Uterine fibroids have a cumulative incidence of 70 to 80 percent in women under age 50, according to research from the Journal of Women's Health. Although fibroids often do not cause any symptoms, when they do, it can greatly affect a patient's quality of life.
Hysterectomy has long been the definitive treatment option for patients with fibroids, but this procedure is expensive, and comes with the risks of complications from anesthesia, postoperative complications and infection. Hysterectomy is also not an appealing option for patients who want to become pregnant. Newer treatments offer more options for fibroid management, allowing doctors to take into account the patient's preferences, quality of life and comfort, along with symptom management.
Diagnosing Fibroids With Ultrasound
Many women don't know they have fibroids unless the fibroids grow large enough to cause discomfort or other symptoms. Heavy bleeding and abdominal pain are the most common symptoms that would warrant further investigation; fibroids can also make it difficult for some women to become pregnant.
3D transvaginal ultrasound is the gold standard for diagnosing, evaluating and measuring fibroids, though transabdominal ultrasound may also be useful. Guidance from the International Journal of Women's Health notes that ultrasound is the best option because of its accuracy and availability. Plus, ultrasound is a minimally invasive exam that patients can conveniently access at their regular provider's office.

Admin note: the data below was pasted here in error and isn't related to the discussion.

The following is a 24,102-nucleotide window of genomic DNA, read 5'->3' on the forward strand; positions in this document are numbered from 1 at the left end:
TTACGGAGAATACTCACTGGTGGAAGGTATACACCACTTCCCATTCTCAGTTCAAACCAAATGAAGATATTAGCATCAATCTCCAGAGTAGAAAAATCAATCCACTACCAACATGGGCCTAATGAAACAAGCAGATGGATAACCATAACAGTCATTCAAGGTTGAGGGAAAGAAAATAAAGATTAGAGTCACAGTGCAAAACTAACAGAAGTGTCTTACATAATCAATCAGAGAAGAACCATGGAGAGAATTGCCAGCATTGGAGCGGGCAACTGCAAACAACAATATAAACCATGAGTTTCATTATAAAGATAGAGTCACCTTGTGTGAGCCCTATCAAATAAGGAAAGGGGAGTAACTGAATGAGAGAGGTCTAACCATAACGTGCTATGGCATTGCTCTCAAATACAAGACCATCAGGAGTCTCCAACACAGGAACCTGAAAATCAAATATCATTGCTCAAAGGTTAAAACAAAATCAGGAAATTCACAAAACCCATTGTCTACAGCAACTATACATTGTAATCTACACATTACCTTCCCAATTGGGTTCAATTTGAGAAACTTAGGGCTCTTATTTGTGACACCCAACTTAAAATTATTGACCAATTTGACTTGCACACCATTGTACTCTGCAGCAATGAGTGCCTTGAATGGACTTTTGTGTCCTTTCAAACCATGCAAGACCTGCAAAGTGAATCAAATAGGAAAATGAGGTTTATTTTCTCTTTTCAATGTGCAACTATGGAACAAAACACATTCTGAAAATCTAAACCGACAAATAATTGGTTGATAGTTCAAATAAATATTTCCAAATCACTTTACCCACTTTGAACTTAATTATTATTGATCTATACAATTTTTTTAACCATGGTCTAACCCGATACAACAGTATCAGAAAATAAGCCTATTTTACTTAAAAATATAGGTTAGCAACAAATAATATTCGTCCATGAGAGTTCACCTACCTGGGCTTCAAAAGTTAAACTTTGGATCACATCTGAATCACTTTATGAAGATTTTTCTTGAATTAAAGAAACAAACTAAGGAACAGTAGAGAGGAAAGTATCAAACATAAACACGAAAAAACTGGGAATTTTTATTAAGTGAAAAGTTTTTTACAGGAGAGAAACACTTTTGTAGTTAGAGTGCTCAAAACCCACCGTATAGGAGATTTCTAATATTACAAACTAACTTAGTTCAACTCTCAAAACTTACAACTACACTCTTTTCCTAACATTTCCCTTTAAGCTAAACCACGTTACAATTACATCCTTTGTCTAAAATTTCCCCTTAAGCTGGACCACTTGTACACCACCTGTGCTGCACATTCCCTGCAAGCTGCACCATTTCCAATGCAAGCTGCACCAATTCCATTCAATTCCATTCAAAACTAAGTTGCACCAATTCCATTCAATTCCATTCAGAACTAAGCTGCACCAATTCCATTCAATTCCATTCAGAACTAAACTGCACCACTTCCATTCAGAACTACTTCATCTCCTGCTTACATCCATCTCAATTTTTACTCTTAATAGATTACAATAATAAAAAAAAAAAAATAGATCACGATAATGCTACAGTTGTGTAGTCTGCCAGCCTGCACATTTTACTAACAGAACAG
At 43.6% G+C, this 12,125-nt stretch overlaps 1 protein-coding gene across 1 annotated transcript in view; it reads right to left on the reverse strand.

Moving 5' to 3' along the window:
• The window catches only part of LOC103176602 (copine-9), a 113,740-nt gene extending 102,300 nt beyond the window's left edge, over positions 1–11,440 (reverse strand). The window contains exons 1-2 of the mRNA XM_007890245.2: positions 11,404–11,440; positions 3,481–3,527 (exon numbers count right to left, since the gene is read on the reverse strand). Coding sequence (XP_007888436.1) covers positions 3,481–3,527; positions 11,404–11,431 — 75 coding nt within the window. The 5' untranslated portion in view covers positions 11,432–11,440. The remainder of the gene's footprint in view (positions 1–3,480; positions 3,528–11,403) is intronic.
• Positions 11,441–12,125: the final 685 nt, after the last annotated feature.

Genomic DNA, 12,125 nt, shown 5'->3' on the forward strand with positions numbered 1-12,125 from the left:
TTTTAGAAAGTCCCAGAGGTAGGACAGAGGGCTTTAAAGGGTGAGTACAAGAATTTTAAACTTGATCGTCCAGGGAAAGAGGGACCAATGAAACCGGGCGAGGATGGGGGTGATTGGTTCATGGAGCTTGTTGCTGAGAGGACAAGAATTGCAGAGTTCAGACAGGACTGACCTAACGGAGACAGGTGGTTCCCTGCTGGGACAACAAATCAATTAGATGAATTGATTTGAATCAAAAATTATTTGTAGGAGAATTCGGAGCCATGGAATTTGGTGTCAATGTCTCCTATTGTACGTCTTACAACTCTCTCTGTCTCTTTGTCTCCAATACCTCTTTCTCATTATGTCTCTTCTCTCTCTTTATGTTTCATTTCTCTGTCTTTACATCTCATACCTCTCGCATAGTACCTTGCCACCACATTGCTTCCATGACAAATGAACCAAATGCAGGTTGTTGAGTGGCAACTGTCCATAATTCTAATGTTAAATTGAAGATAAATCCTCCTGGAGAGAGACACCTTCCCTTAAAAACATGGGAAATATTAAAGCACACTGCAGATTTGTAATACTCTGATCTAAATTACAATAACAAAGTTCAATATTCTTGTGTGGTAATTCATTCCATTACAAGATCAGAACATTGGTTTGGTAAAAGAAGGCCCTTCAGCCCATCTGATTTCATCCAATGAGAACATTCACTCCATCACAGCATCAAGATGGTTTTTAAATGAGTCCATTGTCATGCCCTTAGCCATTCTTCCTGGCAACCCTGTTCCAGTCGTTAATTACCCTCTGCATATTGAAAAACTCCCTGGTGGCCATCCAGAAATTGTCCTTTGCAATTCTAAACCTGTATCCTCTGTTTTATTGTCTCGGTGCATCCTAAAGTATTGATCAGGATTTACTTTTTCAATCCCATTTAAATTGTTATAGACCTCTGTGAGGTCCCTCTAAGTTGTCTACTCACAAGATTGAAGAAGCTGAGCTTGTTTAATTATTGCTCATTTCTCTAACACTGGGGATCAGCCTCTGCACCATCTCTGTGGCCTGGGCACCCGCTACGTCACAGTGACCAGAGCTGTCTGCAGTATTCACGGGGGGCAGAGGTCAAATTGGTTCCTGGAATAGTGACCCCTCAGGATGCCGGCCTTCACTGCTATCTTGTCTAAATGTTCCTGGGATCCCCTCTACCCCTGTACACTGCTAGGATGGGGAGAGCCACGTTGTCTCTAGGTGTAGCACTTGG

Based on how fibroids appear on the ultrasound, they are classified into three basic categories:
- Submucosal fibroids bulge into the uterine cavity.
- Intramural fibroids form on the uterine wall.
- Subserosal fibroids form on the outer surface of the uterus.
Submucosal fibroids are the most likely to cause heavy menstrual flow. Intramural fibroids can sometimes cause bleeding, but subserosal fibroids rarely do.
Fibroids are further classified according to the International Federation of Gynecology and Obstetrics (FIGO) system, or FIGO's updated PALM-COEIN system for abnormal uterine bleeding. The system classifies fibroids as types 0 through 8, depending on their size and location in the uterus. Some fibroids can be described across a range if they impact two areas; for example, a hybrid leiomyoma that is submucosal and subserosal and reaches into both the endometrial and peritoneal cavities would be listed on the PALM-COEIN chart as 2-5. A fibroid's classification is then used to determine the best treatment route. Certain types of fibroids, such as submucosal fibroids, may need to be further evaluated with hysteroscopy.
Advances in Uterine Fibroid Treatment Options
Hysterectomy remains the definitive treatment for fibroids, but that does not mean it's right for every patient. With a growing arsenal of treatment options, any fibroid management plan should take a holistic approach to the patient's health. Consider the best options to manage symptoms while balancing out the patient's feelings about surgery, as well as any desires to spare fertility or preserve the uterus.
Any management plan begins with measuring and evaluating the location and size of fibroids, since these factors may limit choices for treatment. Review the possible treatment options with your patient, and counsel them on choosing a path forward that makes the most sense for their needs.
The International Journal of Women's Health breaks down fibroid management into three categories: Medication, Surgery and Nonsurgical Procedures.
Medications are a common choice for women who have severe bleeding, but whose fibroids don't need to be removed.